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One-Eyed Jacks (1961)

American Western film directed by and starring Marlon Brando.

[It’s] either an enormously ambitious but uneven work at worst, or one of the greatest Westerns ever filmed, as well as one of the most fascinating one-and-done directorial efforts in Hollywood history.

Peter Sobczynski – The Spool

Story: After robbing a Mexican bank, Dad Longworth takes the loot and leaves his partner Rio to be captured, but Rio escapes and searches for Dad in California. (IMDb)

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One-Eyed Jacks (1961): Marlon Brando’s Western Epic Explored

– Retrospective & Movie Review –

One-Eyed Jacks (1961): Marlon Brando's Western Epic Explored, Movie Review

“One-Eyed Jacks” is a film that bears the indelible mark of its star and director, the enigmatic Marlon Brando. Released in 1961, it’s a sprawling, unconventional Western that is as much a reflection of Brando‘s tumultuous career as it is a cinematic exploration of the genre.

While it certainly has its moments of brilliance, it’s not without its flaws, earning a respectable but somewhat restrained FrameClass of 3/5 stars aka “Worth a Watch”.

Directed by Brando himself, “One-Eyed Jacks” is a peculiar entry into the Western genre. The film opens with a heist-gone-wrong and introduces us to Rio, played by Brando, and his partner Dad Longworth, portrayed by Karl Malden. This sets the stage for a tale of betrayal, vengeance, and moral ambiguity.

The film’s most notable strength is its performances. Marlon Brando, in his only directorial effort, delivers a captivating portrayal of Rio, a complex and morally conflicted outlaw. Brando‘s signature brooding intensity is on full display, and he brings a depth to the character that transcends the traditional Western archetype.

As the duplicitous Dad Longworth, Karl Malden also impresses with his ability to convey both sympathy and reprehension. The chemistry between Brando and Malden is the heart of the film, and their scenes together crackle with tension and emotion.

One-Eyed Jacks (1961), Marlon Brando, Retrospective

The supporting cast, including Pina Pellicer as Rio’s love interest and Ben Johnson as the local sheriff, provides solid performances that help to flesh out the film’s intricate web of relationships. However, some secondary characters lack the development needed to make their motives and actions fully resonant, which is one of the film’s weaker points.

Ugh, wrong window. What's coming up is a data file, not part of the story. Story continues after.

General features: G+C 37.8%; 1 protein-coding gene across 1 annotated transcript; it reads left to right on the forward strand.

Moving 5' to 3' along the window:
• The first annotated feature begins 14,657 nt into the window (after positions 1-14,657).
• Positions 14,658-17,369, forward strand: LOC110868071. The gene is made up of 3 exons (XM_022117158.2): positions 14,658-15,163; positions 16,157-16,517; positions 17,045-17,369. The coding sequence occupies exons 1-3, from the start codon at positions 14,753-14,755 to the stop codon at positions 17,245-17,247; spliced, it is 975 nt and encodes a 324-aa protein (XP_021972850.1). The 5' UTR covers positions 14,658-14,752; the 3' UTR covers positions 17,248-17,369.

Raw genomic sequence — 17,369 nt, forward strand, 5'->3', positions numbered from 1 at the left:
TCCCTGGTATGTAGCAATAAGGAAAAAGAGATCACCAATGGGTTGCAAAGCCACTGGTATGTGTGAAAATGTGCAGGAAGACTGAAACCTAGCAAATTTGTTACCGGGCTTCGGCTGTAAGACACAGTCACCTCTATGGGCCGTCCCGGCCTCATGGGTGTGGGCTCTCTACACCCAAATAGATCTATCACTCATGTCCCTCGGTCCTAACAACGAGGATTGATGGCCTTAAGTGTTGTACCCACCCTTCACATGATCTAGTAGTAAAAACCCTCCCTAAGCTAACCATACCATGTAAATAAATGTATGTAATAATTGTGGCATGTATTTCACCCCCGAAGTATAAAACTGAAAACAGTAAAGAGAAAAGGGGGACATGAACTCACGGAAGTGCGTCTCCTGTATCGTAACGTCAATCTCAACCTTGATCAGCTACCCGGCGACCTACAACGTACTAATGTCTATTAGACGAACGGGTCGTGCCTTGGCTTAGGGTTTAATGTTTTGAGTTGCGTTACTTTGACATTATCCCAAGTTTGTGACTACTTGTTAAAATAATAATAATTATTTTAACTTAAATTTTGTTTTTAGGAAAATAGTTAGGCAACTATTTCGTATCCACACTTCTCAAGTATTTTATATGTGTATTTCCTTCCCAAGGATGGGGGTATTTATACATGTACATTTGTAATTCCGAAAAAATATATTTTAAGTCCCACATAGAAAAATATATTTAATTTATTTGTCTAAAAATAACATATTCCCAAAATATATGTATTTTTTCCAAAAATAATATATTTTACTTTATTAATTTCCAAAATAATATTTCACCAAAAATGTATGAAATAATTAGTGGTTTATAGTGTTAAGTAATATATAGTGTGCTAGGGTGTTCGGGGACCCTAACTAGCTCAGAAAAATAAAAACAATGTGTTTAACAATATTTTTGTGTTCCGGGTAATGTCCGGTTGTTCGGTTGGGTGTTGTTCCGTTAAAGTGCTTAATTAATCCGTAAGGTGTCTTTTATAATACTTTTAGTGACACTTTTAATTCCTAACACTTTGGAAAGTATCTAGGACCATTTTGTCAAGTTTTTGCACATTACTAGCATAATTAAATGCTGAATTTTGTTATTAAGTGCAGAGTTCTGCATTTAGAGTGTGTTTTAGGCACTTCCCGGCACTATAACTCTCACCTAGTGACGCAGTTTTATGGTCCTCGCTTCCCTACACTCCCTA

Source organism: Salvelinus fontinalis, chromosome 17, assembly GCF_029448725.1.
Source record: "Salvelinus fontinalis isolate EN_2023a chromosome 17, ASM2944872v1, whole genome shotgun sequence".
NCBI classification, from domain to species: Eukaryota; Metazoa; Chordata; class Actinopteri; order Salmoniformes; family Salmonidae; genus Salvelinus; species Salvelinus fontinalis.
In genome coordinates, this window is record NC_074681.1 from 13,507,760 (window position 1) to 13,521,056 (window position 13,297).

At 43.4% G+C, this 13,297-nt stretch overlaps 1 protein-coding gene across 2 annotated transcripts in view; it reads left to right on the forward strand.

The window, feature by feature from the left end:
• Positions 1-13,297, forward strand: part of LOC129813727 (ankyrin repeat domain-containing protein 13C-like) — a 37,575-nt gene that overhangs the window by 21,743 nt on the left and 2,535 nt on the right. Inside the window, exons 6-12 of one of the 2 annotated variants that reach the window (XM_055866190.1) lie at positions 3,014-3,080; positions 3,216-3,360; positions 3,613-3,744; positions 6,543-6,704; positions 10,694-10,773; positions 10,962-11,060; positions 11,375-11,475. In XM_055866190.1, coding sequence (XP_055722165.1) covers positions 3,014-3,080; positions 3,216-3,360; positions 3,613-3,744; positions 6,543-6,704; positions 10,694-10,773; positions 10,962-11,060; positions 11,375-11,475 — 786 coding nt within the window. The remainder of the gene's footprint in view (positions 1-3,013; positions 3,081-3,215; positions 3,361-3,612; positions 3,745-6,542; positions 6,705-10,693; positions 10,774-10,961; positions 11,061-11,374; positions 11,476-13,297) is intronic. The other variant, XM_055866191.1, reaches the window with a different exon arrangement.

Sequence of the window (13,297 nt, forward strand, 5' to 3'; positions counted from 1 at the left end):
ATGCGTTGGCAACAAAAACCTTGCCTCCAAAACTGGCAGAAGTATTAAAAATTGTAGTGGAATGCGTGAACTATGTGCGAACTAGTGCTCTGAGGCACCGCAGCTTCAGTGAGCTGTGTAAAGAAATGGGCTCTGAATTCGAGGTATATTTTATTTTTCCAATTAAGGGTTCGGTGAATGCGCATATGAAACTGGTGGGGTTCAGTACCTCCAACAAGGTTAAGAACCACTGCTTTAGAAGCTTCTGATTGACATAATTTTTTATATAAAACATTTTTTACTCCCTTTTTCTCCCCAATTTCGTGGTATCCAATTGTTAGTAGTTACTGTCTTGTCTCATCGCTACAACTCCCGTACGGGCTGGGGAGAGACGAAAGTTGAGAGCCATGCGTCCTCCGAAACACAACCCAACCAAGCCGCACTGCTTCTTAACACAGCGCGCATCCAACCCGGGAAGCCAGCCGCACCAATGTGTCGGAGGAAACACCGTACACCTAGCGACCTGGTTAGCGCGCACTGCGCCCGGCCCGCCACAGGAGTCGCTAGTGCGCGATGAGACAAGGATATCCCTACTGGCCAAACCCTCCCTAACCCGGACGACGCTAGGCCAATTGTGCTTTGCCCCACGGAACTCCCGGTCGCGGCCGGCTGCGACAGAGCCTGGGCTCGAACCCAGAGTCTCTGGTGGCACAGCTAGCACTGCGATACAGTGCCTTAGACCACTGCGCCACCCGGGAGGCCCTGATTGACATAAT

“One-Eyed Jacks” boasts stunning visuals that capture the rugged beauty of the Monterey Peninsula where it was filmed. The cinematography by Charles Lang is top-notch, and the film’s use of natural landscapes and vivid colors is reminiscent of classic Westerns, enhancing the visual allure of the film.

The scenery, combined with Hugo Friedhofer‘s evocative score, adds a layer of grandeur and atmosphere that elevates the film beyond a mere genre piece.

Despite its many positive attributes, “One-Eyed Jacks” suffers from its uneven pacing. The film, with its nearly three-hour runtime, tends to meander in places, diluting the intensity of the central conflict.

It’s clear that Brando was striving for a more contemplative and character-driven experience, but at times, the film’s leisurely pace feels like a hurdle rather than an asset.

The narrative’s moral ambiguity and complex character dynamics are both a strength and a weakness. On one hand, they breathe fresh life into the familiar Western formula, delving into themes of redemption and revenge.

One-Eyed Jacks (1961), Marlon Brando, Movie review

On the other hand, the film’s labyrinthine plot may lose some viewers along the way, and the lack of a clear hero or villain can be frustrating for those who prefer more traditional Western storytelling.

“One-Eyed Jacks” is a cinematic oddity that bears the unmistakable stamp of Marlon Brando‘s ambition and artistry. It’s a Western that defies convention, offering a meditation on the nature of justice and revenge.

While the film is not without its flaws, it remains a testament to Brando‘s unique cinematic vision and his willingness to challenge the boundaries of genre filmmaking.

In conclusion, “One-Eyed Jacks” is a film worth watching for its remarkable performances, striking visuals, and unconventional take on the Western genre. It may not be a flawless masterpiece, but it is a thought-provoking and intriguing entry in the world of Western cinema.

With a running time that requires patience and an appetite for complex character studies, it may not be for everyone, but for those willing to explore the rugged terrain of Marlon Brando‘s artistic vision, “One-Eyed Jacks” offers a rewarding journey into the wild west of the human soul.

Stephen Galen Estevan

A cinephile whose love for the Silver Screen transcends eras and genres. Armed with a deep passion for films, from classic masterpieces to contemporary gems, I’m on a quest to explore all of Cinema one Frame at a time.

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IMDb | Wikipedia | Rotten Tomatoes | Letterboxd

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